Notre Dame WR Equanimeous St. Brown a viral sensation
SOUTH BEND – Didn’t take long for Equanimeous St. Brown to go viral Sunday night.
By halftime of the Notre Dame football team’s loss to Texas, the 6-foot-5, 205-pound sophomore receiver was already an Internet sensation. A Tribune photo of his somersault into the end zone had been shared all over the world.
No big deal. Since then, he says he’s watched the play only about 10 times, and that’s been with a critical eye to figure out what he could do better heading into Saturday’s home debut against Nevada.
“I didn’t realize what I did at the moment,” said St. Brown. “I thought I actually just fell in the end zone. I didn’t really know. I think (the athletic flip) was just my reaction.”
If he wants to make an impact, keep those reactions coming. In his first game as Notre Dame’s starting “W” receiver, playing on the wide side of the field, St. Brown lived up to expectations by catching five passes for 75 yards, two of which – from 13 and 30 yards – were for touchdowns.
Just like man does not live by bread alone, receivers aren’t one-trick ponies. Catching passes is not everything there is to their game.
“What (St. Brown) did for us is make the catches that we asked the ‘W’ receive to make,” said Irish head coach Brian Kelly. “He's a guy who is going to be in a position to make some plays for us, when called upon. He made the catches necessary.
“There is still some work in his game. We want him to be an effective run-blocker as well. He's got to continue to work in that area. He's a part of what we do offensively.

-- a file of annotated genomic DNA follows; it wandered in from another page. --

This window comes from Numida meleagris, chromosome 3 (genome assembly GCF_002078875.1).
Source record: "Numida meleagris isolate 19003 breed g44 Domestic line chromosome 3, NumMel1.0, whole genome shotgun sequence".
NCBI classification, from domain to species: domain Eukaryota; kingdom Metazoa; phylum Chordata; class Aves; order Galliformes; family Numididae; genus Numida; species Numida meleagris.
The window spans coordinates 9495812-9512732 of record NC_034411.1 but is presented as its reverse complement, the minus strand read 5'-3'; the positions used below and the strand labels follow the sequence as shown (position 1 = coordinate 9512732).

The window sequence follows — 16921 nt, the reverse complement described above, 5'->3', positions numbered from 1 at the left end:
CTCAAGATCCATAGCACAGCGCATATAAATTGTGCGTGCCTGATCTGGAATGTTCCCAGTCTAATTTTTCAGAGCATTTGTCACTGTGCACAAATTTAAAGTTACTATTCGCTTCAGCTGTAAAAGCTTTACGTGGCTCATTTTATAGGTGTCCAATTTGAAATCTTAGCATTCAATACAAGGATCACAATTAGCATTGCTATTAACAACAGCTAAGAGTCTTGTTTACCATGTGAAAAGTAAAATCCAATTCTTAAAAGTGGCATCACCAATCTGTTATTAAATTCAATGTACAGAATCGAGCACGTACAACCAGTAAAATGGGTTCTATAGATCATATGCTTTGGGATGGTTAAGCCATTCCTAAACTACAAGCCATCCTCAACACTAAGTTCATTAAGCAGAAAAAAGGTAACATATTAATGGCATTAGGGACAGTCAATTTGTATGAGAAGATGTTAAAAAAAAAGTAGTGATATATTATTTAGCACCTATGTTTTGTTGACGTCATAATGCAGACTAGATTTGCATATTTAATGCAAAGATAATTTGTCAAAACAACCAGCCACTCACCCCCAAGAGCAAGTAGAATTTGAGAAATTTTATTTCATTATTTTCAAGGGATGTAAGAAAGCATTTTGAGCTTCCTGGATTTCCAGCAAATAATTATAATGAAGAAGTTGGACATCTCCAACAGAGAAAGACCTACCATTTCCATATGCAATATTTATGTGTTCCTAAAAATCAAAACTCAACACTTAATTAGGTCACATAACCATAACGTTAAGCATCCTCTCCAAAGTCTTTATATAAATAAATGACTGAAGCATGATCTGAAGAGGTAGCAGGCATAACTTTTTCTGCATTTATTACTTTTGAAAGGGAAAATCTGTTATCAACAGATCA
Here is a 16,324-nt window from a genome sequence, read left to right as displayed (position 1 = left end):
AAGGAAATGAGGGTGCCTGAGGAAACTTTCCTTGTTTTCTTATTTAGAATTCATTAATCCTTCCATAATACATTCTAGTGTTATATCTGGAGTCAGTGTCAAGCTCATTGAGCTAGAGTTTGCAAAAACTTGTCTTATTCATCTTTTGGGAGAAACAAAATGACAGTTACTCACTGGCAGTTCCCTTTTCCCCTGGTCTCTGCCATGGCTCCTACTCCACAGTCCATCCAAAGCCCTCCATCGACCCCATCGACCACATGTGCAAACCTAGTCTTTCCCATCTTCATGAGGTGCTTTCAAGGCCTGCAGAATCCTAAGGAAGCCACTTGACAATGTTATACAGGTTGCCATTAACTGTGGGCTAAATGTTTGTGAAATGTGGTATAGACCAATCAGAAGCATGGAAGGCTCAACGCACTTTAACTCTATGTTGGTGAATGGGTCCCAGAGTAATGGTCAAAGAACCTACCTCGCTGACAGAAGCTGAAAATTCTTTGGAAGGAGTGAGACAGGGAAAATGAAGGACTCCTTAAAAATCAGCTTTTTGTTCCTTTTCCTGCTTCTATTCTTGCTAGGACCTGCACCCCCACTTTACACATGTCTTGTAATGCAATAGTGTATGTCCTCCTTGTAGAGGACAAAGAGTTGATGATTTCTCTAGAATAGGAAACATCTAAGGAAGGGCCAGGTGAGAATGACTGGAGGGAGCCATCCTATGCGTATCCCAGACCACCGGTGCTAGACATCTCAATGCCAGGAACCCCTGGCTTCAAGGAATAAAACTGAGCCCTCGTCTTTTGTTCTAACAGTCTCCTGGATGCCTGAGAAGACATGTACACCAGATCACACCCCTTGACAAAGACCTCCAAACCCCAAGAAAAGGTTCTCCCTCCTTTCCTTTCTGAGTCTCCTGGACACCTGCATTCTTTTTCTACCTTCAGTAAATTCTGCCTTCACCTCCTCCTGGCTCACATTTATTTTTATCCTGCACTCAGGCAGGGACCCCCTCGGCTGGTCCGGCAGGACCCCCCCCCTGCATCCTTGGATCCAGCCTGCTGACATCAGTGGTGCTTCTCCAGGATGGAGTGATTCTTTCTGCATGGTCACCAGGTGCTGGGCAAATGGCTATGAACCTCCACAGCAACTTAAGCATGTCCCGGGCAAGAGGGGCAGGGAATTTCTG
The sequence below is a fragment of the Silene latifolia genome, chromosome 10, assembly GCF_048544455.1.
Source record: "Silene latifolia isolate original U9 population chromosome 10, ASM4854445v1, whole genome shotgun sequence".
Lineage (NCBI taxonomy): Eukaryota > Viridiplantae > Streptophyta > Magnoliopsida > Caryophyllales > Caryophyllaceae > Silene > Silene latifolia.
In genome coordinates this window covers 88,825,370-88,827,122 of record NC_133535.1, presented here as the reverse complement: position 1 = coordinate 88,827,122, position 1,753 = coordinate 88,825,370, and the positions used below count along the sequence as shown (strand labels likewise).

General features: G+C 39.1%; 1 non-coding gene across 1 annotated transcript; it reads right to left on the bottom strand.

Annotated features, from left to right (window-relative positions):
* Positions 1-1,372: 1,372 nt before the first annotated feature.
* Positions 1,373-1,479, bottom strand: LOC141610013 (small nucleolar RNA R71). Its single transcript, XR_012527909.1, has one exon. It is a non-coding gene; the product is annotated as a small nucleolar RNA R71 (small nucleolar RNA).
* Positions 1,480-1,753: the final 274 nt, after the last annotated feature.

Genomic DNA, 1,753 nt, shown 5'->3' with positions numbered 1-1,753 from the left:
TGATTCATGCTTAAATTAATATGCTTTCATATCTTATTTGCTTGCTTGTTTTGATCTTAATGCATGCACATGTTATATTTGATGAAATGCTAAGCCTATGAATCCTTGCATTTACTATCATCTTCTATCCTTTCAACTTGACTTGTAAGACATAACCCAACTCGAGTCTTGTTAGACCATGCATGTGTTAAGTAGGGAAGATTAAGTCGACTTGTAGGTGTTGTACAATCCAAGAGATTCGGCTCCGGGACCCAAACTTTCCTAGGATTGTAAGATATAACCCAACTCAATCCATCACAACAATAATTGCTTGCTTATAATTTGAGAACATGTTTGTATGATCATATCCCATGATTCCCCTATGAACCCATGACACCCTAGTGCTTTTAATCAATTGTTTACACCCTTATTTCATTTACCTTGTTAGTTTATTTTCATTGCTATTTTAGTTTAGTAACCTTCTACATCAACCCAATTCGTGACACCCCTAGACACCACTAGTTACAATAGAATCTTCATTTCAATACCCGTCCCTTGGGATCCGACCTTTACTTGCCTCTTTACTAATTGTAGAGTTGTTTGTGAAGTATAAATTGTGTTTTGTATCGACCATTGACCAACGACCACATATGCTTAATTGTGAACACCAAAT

“It's not going to revolve around him, but he gained some great confidence in his first game. It's what we recruited him for: A long, athletic kid that can make plays for us at that ‘W’ position.”
“You need to know your assignments better, give more effort; technique,” St. Brown said of the challenge of run-blocking. “I could have done better blocking-wise. A lot of people could have improved to win the game.”
Maybe it’s the sophomore in him. Maybe he’s just not comfortable in front of a gaggle of media. Whatever the case, St. Brown comes off as a fellow more at ease going into traffic to snag a high hard one than having his life story recorded for posterity.
It’s really a pretty good story.
His dad, John Brown (the St. was added for effect), was a world-class weightlifter winning several titles. Equanimeous, who speaks English, German and French, is at home in the weight room, but is more lean than muscle-bound. He grew up in Anaheim, Calif., but his dad would take him and his two younger brothers to his hometown of Compton to toughen them up.
“It was really just football,” Equanimeous said, downplaying the cultural impact of the trek to the inner city. “Nothing really extreme. It was a different environment but it wasn’t crazy.”
Relegated primarily to special teams last year, St. Brown’s biggest impact was felt against Southern Cal when he blocked a punt that was returned for a touchdown. He was lost for the second half of the season after undergoing shoulder surgery.
“There’s not much difference between this year and last year,” St. Brown said. “I’m more focused (this year), playing a bigger role on the team. I’ve gotta step up more. I understood the game pretty well last year.
“The game isn’t really that different (this year), whether you’re playing special teams or offense. It’s still football. It’s going to be hard. Just do your best.”
Besides Torii Hunter, Jr., St. Brown is the big fish in the Notre Dame receiving corps this season. With Hunter out for the Nevada game because of a concussion Sunday, it could likely amp up the attention St. Brown gets from the Wolf Pack defense.
“That just means other guys have to step up,” St. Brown said.
Other guys … as in him.
Another opportunity to go viral.